BBC Sport has taken a stand against transphobia in a powerful social media post following an influx of hate targeting trans Olympic athletes.

Athlete Laurel Hubbard has been described as the “reluctant history maker” for her impact in the Tokyo Olympics.

Months ahead of the New Zealander’s debut at the legendary games, the progress of the 43-year-old rapidly become subject to public opinion.

Headlines eagerly followed Hubbard’s track record, athletic history, and qualification for the 2020 games as a trans competitor.

A weightlifter representing New Zealand, Hubbard has shouldered plenty of criticism before the opening ceremony for the Olympics. But, still, she remains a standout figure for how major competitions are able to integrate LGBTQ+ athletes.

However, as one of the first trans athletes to compete in a global sporting event, there has been wide speculation about her eligibility and IOC guidelines.

Criticism is sure to follow Hubbard’s success, however, the sportsperson has been able to compete since 2015.

IOC issued new guidelines in November 2015 which states athletes who have transitioned from male to female are eligible to compete, without the need for surgery, if their testosterone levels are low enough.

In this case, testosterone levels must be kept below  10 nanomoles per litre for at least 12 months; a rule also followed by the International Weightlifting Federation.

BBC Sport released a tweet showcasing solidarity with trans athletes and promised they would take action to ensure their platform would be a “respectful” place for “discussion, constructive criticism, debate, and opinion”.

The tweet also reiterated the BBC’s commitment in “covering issues and discussions around equality in sport”.

In an effort to ensure a welcome online environment, the account called upon users to flag posts or tweets that express “hate on the basis of race, colour, gender, nationality, ethnicity, disability, religion, sexuality, sex, age or class”.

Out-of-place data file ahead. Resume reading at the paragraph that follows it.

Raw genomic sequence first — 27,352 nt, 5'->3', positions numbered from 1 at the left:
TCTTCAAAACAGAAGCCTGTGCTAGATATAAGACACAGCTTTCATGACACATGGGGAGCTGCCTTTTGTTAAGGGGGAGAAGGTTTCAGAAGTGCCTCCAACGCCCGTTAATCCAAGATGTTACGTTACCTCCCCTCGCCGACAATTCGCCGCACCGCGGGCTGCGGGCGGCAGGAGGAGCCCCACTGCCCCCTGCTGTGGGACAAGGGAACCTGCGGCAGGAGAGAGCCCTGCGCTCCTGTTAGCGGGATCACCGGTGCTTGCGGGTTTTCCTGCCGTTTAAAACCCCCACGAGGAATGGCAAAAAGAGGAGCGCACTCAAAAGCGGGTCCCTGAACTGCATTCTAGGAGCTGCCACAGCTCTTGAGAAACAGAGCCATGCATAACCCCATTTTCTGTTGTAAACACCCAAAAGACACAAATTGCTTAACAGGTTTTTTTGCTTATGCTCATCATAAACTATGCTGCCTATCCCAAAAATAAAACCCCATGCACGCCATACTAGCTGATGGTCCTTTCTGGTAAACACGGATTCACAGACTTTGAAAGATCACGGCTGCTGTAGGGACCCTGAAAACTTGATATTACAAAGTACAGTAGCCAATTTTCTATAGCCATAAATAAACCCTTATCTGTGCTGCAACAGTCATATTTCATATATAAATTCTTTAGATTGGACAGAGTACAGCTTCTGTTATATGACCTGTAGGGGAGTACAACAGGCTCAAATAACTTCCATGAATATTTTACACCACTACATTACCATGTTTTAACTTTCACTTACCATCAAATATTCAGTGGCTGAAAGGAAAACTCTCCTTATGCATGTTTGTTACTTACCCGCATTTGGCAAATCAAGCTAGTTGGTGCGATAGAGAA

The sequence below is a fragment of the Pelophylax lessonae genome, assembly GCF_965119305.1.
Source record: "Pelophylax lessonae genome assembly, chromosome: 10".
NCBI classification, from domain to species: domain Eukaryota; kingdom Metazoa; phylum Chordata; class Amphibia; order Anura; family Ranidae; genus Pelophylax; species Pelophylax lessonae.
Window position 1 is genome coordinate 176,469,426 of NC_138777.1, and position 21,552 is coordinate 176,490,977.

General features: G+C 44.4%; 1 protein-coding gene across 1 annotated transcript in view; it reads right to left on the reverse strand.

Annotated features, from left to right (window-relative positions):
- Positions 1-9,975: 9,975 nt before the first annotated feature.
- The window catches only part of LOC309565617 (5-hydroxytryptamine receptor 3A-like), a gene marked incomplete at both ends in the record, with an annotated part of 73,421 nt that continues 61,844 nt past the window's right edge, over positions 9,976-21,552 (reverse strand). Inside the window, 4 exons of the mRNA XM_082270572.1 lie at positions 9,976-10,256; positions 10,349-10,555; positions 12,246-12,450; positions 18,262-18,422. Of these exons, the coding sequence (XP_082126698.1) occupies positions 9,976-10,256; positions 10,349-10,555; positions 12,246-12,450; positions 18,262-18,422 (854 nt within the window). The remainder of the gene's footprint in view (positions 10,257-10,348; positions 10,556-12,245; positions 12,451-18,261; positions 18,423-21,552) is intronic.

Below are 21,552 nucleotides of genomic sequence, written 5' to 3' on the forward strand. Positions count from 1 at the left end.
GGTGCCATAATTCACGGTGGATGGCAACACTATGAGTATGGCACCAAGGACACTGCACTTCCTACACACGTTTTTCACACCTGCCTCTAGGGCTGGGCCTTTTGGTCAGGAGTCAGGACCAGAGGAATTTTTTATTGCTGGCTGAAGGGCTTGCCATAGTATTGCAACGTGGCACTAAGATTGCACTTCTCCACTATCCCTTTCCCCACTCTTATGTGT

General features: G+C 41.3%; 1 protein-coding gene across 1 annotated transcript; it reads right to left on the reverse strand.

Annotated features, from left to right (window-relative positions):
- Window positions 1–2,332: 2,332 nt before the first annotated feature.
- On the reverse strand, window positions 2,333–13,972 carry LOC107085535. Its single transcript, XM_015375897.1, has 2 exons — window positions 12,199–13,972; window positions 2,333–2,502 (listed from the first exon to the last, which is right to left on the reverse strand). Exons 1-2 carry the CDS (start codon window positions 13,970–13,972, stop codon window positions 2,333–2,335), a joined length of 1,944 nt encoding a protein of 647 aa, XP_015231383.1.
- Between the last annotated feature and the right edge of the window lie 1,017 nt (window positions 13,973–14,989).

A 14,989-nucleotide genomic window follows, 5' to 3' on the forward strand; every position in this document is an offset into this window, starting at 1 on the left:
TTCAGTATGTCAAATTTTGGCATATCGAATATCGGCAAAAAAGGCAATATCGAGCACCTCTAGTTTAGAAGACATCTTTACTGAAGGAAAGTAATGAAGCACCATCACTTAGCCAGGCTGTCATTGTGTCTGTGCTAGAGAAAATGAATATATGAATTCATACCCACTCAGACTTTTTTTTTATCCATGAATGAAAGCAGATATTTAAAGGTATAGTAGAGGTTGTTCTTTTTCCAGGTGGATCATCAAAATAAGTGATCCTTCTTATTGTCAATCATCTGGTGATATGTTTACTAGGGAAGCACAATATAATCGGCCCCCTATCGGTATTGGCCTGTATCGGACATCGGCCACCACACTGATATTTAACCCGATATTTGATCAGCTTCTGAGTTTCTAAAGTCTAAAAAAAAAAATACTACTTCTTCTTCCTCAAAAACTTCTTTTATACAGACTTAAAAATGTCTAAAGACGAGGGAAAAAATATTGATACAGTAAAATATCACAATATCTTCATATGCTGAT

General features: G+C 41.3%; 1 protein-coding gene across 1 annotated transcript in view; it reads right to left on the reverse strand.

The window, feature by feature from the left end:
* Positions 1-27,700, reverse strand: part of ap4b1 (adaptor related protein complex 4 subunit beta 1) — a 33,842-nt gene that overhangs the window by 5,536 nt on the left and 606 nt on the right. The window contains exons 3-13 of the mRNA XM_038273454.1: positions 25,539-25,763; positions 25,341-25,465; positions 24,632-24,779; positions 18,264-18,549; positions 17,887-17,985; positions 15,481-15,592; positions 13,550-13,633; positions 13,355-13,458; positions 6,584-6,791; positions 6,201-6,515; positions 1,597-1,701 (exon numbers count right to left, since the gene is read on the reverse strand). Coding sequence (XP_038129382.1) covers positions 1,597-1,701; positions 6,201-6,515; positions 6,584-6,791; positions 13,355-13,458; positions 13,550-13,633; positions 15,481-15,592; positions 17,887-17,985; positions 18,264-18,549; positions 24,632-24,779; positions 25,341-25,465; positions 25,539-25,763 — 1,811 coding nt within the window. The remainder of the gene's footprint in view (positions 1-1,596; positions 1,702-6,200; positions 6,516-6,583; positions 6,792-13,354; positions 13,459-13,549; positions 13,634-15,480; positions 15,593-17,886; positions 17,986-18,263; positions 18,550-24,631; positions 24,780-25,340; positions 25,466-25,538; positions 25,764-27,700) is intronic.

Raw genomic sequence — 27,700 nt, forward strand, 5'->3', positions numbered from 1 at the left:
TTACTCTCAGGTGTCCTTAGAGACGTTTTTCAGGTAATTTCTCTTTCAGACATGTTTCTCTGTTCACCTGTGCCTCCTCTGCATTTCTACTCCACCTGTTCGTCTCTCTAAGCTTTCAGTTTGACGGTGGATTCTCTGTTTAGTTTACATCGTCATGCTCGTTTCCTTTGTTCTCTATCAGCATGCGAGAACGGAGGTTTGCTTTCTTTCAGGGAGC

The tweet added: “Together we will strive to make our social media accounts a safe space for everyone,” BBC Sport wrote. “If we’re on the same team, hate won’t win.”

BBC Sports’ statement of support towards trans, minority, and LGBTQ+ athletes comes as no surprise as hateful online criticism continues to surge as the Olympics continue.

Negative comments were most notable once Hubbard failed to proceed further in the Olympics after being unable to lift 125kg in the +87kg women’s weightlifting final.

Hubbard spoke to the BBC following her elimination and expressed gratitude for her “supporters”.

“I know that from a sporting perspective I haven’t really hit the standards that I put upon myself and perhaps the standards that my country has expected of me,” she said. 

“But one of the things for which I am profoundly grateful is that the supporters in New Zealand have given me so much and have been beyond astonishing.

The history-making athlete continued: “I’d like to thank the New Zealand Olympic Committee – they have supported me through what have been quite difficult times.

“I know that my participation at these Games has not been entirely without controversy but they have been just so wonderful and I’m so grateful to them.”

Related: Team LGBTQ: Every openly queer athlete competing at the Tokyo 2020 Olympic Games